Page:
I’d like to read some Karl Popper. It’s embarrassing that I still only know him n-th hand. I think reading him is kind of the philosophy of science equivalent of reading Darwin’s Origin. From what I hear, he’s different (and more sophisticated) than the sort of garbled cartoon version scientists know.
I’ll let Brian talk about Lakatos since he’s read him and I haven’t.
I guess besides Wimsatt’s piece, I’d probably suggest philosophers who are writing about some bit of science that interests you and that you know a bit about. I find that sort of stuff both more interesting and easier to follow than “general” philosophy of science that’s either example-free, or that focuses on examples about which I know nothing and on issues that I as a scientist have no reason to care about. So I’ve read a decent amount of philosophy of evolutionary biology. Folks like Elliott Sober, Samir Okasha, and Peter Godfrey-Smith on issues like the levels of selection. Sober’s 1993 book The Nature of Selection is a classic that set the agenda for that whole subfield of philosophy of science. I like that stuff a lot, because it’s an area where there are very tight links (or maybe very fuzzy boundaries) between philosophical and scientific issues. But if you’re not into the levels of selection or whether selection is a “force” or whatever, it might not grab you.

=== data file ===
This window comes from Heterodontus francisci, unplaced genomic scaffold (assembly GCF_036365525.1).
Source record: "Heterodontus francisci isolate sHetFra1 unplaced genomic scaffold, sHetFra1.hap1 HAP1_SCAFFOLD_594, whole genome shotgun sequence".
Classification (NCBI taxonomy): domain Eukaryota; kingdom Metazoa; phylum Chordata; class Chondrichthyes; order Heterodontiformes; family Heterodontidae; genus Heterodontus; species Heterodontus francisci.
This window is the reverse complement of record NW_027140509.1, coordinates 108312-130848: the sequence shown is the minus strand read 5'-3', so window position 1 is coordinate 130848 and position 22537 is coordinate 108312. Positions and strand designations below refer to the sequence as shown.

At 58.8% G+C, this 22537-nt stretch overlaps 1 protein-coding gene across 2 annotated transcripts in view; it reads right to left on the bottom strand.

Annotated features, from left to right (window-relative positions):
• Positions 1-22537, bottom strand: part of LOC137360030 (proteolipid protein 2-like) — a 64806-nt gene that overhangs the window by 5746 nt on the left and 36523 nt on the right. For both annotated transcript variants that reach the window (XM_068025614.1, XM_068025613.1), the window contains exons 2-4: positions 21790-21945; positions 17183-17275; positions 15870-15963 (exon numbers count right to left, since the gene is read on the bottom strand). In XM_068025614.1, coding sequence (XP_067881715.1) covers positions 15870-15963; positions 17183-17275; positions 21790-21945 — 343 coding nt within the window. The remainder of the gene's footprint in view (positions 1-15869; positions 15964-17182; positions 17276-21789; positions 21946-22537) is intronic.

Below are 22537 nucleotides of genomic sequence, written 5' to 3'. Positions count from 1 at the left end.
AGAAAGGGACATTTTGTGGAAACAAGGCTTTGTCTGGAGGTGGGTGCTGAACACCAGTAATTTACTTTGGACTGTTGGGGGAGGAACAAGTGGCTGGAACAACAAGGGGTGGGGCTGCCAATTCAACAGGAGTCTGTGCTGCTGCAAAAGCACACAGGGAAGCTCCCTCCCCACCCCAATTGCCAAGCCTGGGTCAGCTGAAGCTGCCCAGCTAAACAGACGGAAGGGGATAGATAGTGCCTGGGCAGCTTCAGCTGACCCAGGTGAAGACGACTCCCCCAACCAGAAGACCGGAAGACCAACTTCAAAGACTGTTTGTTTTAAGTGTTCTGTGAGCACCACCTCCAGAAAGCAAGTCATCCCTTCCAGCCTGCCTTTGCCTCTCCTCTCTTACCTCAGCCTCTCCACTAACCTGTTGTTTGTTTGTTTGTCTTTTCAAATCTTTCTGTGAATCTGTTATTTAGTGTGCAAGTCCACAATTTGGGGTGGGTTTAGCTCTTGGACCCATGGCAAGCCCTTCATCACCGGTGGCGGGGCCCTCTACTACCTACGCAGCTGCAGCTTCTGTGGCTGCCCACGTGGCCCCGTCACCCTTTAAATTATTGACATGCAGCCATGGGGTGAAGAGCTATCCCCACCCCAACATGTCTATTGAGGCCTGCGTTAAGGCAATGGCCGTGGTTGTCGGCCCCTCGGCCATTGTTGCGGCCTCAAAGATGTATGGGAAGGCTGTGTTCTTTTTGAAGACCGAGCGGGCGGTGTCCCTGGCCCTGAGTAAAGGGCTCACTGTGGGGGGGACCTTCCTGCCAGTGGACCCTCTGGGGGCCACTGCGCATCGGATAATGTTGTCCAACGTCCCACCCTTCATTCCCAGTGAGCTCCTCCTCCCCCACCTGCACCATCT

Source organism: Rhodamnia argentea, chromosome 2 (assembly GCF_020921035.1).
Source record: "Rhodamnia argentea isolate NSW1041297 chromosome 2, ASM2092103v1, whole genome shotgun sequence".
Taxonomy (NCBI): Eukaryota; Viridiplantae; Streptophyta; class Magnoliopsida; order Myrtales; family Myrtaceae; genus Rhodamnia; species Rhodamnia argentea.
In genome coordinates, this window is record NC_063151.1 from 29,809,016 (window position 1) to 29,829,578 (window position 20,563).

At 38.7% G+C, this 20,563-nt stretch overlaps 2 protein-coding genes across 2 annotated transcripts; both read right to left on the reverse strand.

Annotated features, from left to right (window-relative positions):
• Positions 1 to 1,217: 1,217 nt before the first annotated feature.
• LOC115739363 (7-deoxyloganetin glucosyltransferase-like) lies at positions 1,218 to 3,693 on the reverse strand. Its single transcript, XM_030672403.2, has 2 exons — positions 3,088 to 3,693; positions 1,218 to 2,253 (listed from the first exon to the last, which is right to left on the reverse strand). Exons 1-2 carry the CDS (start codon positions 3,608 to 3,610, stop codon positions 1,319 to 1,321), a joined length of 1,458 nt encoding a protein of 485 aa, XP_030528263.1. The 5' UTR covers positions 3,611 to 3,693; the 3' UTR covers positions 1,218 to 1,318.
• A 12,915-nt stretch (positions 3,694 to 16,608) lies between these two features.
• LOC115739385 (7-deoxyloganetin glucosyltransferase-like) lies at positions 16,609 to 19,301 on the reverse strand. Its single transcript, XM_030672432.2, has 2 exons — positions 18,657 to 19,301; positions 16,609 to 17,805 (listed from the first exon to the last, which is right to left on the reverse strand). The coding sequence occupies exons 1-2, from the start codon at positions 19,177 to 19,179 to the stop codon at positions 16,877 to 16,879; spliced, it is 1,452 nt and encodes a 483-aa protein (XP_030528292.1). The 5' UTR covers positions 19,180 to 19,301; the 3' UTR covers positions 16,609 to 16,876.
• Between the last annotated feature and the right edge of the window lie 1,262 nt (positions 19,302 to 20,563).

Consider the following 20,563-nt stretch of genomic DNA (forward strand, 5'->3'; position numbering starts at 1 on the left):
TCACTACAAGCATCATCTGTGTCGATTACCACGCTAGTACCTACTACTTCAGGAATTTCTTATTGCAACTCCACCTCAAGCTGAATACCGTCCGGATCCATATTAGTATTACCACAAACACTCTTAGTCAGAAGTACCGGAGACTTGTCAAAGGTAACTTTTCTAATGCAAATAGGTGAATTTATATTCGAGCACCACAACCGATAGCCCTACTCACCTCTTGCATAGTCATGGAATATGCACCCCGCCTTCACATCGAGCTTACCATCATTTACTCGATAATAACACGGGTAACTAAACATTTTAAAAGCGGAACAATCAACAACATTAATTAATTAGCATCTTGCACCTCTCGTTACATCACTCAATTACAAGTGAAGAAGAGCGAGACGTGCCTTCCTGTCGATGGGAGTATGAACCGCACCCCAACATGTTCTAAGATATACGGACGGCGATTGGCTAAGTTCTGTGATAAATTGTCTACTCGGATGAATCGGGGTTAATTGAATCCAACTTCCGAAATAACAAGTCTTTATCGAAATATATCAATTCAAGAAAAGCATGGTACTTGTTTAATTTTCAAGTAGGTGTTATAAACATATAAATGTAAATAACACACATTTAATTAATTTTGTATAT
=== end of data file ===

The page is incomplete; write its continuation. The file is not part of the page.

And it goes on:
Philosophers of science haven’t paid much attention to ecology, unfortunately, in large part because to outsiders ecology seems like a mess with no conceptual core. But Chris Eliot, who’s commented on the blog, is a philosopher of science who writes about ecology. He’s published several philosophy papers about community ecology. I read Cooper’s The Science of the Struggle for Existence, which is all about ecology, but had mixed feelings. But apparently philosophers liked the book better.